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Tax & Assurance Guidance

Structuring Cloud Computing Arrangements to Ensure They Have a Positive Impact on Key Financial Indicators

Posted on November 17, 2015 by

Dave Van Damme

Dave Van Damme

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In April 2015, the Financial Accounting Standards Board (“FASB”) issued new guidance* on accounting for fees paid for cloud computing arrangements. How you structure your cloud computing arrangement will determine if the related fees are treated as an operating expense or as a fixed or intangible asset subject to depreciation or amortization. The determination of how these fees are structured may significantly impact earnings before interest, taxes, depreciation, and amortization (“EBITDA”), and other key financial indicators, which could impact financing covenant compliance or other third party operating performance analysis. 

If your cloud computing arrangement fees are significant, treating them as an operating expense will significantly decrease EBITDA and operating cash flow. If these fees can be considered software licensing fees, these amounts can be capitalized and amortized, will not impact EBITDA, and will be categorized as an investing activity on the statement of cash flows, not as a reduction of cash flows from operations. Clearly the accounting complexities for cloud computing arrangements should be considered and analyzed prior to the execution of these arrangements to obtain the optimal accounting results.

What determines the accounting treatment of the cloud computing arrangement fees?

In general, arrangements or components of arrangements that meet two criteria are considered to be acquisition of, or licenses of, software. Fees for these arrangements or components can be capitalized as fixed assets or intangibles subject to depreciation and amortization. The two criteria are:

  • The customer has the contractual right to take possession of the software at any time during the cloud computing arrangement without significant penalty, and
  • It is feasible for the customer to run the software on its own hardware, or to contract with another party to host the software.

Arrangements that do not meet both criteria are considered service contracts and the related fees are expensed over the life of the arrangement.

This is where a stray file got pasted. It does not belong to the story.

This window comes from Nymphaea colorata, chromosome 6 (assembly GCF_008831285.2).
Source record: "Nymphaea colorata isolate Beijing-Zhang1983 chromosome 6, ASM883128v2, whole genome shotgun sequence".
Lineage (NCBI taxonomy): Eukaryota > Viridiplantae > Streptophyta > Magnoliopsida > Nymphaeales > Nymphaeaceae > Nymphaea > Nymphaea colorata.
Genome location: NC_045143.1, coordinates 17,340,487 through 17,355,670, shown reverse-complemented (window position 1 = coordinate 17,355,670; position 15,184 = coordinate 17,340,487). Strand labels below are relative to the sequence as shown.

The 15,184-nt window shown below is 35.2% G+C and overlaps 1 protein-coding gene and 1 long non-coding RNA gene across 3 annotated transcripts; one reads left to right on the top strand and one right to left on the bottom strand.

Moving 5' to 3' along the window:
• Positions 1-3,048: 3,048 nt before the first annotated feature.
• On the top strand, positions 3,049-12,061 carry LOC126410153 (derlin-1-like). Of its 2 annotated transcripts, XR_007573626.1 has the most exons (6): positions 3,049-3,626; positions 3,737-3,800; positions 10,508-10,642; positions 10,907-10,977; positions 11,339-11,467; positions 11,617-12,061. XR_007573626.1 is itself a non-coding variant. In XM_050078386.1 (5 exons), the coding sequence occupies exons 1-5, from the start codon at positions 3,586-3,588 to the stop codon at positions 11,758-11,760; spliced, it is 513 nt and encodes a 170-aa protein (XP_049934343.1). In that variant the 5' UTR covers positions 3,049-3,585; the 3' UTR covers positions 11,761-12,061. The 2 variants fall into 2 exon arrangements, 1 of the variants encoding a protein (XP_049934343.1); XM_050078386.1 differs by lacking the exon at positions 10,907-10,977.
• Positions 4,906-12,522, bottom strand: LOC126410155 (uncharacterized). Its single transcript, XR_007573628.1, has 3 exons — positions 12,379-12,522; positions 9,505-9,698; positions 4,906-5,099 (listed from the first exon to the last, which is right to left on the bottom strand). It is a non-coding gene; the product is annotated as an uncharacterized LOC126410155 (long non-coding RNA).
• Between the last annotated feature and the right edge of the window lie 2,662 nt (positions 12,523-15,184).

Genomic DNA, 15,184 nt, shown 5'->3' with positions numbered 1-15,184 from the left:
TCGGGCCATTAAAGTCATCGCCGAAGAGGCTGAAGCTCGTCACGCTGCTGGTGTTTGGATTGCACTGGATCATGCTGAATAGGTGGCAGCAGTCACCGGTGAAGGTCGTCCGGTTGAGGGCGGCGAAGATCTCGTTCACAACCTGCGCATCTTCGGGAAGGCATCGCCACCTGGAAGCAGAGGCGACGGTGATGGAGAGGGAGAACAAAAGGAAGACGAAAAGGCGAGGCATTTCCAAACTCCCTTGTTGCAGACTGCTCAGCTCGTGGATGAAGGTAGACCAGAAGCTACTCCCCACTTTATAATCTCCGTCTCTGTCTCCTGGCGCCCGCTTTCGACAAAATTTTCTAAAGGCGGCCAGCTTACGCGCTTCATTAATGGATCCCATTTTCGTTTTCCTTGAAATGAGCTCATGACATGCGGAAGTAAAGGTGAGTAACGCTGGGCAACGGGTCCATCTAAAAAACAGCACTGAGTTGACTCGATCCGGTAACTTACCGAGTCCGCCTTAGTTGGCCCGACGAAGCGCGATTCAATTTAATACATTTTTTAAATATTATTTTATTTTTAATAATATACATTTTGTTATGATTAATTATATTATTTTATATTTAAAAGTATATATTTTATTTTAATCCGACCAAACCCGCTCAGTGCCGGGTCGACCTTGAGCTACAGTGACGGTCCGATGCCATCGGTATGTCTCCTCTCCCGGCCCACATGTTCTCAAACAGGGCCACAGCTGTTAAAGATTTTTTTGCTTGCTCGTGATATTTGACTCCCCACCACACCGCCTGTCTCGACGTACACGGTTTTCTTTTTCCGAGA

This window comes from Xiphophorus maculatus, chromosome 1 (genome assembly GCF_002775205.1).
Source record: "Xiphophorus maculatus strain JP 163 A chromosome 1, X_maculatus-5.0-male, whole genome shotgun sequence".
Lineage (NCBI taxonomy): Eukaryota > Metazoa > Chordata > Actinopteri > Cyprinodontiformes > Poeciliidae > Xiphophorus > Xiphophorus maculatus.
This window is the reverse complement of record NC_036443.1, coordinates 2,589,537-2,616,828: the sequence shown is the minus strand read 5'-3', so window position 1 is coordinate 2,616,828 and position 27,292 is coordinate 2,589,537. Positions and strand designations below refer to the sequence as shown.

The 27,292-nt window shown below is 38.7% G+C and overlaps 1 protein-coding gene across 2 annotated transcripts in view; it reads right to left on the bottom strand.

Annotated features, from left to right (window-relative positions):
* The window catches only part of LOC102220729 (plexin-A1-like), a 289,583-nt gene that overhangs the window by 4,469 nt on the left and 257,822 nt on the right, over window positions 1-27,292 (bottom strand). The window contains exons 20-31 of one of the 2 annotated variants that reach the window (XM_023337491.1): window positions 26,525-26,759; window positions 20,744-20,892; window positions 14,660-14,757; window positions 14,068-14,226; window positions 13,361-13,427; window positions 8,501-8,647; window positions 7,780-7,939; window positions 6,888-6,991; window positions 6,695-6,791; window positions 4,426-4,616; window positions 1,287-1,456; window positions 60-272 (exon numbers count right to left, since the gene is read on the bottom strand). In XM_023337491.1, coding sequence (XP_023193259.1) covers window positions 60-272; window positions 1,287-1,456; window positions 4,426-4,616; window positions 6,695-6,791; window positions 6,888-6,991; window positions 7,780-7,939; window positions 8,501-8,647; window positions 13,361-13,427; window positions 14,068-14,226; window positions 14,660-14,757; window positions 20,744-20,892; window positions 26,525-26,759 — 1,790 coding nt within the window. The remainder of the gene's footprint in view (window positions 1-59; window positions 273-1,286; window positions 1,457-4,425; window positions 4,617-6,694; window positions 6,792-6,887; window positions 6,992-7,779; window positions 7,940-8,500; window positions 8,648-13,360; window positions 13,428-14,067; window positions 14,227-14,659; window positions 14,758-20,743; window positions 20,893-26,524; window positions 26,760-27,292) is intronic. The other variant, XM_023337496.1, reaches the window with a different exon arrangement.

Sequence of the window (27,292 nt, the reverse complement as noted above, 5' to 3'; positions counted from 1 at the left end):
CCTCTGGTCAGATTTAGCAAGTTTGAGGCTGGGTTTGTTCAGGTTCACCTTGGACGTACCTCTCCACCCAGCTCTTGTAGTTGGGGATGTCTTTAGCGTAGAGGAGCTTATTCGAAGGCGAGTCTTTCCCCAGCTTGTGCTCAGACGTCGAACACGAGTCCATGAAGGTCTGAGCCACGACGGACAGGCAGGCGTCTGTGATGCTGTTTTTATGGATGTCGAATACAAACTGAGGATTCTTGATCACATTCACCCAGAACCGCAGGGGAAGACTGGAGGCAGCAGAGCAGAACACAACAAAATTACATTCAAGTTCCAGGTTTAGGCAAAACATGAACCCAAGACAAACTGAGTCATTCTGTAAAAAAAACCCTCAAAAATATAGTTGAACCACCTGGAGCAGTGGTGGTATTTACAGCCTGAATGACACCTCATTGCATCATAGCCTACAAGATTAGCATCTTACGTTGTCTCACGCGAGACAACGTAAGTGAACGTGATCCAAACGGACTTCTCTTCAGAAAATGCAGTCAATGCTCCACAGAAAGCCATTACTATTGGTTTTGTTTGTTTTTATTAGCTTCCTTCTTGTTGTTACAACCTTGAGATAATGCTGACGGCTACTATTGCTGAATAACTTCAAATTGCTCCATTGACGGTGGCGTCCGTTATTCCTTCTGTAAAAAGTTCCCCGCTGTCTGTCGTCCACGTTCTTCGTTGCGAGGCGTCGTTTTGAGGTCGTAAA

In summary

Cloud computing arrangement fees considered to be for a service contract will reflect the fees as prepaid expenses on the balance sheet and the costs will be reflected as operating expenses on the income statement, reducing EBITDA. In addition, these costs will reduce operating cash flow on the statement of cash flows.

Cloud computing arrangement fees considered to be for software license fees will be capitalized as a fixed or intangible asset on the balance sheet. The cost of the fixed or intangible asset will be treated as an investing activity on the statement of cash flow, resulting in a higher cash flow from operations than a similar cloud computing arrangement fee considered to be for a service contract. The depreciation or amortization of the asset will result in a higher EBITDA than when the cloud computing arrangement fee is considered to be for a service contract.

Note that cloud computing arrangements may include components for set-up, the cloud service access, software access, maintenance, and support. Therefore, there will be judgment and estimating involved in allocating the components of the agreement and analyzing the contract.

As the early adoption provisions of this literature allow application to existing cloud computing arrangements and retroactive restatement we suggest entities with cloud computing arrangements that include elements of internal-use software consider the cost and potential benefit of electing the early adoption provisions.

*FASB ASU 2015-05 Customer’s Accounting for Fees Paid in a Cloud Computing Arrangement, Intangibles-Goodwill and Other-Internal-Use Software (Subtopic 350-40.) For public business entities, the Board decided that the amendments will be effective for annual periods, including interim periods within those annual periods, beginning after December 15, 2015. For all other entities, the amendments will be effective for annual periods beginning after December 15, 2015, and interim periods in annual periods beginning after December 15, 2016. Early adoption is permitted for all entities.

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Dave Van Damme

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Leading the firm's advisory & assurance group, Dave supports closely held businesses with audits, financial reporting and fraud analysis.

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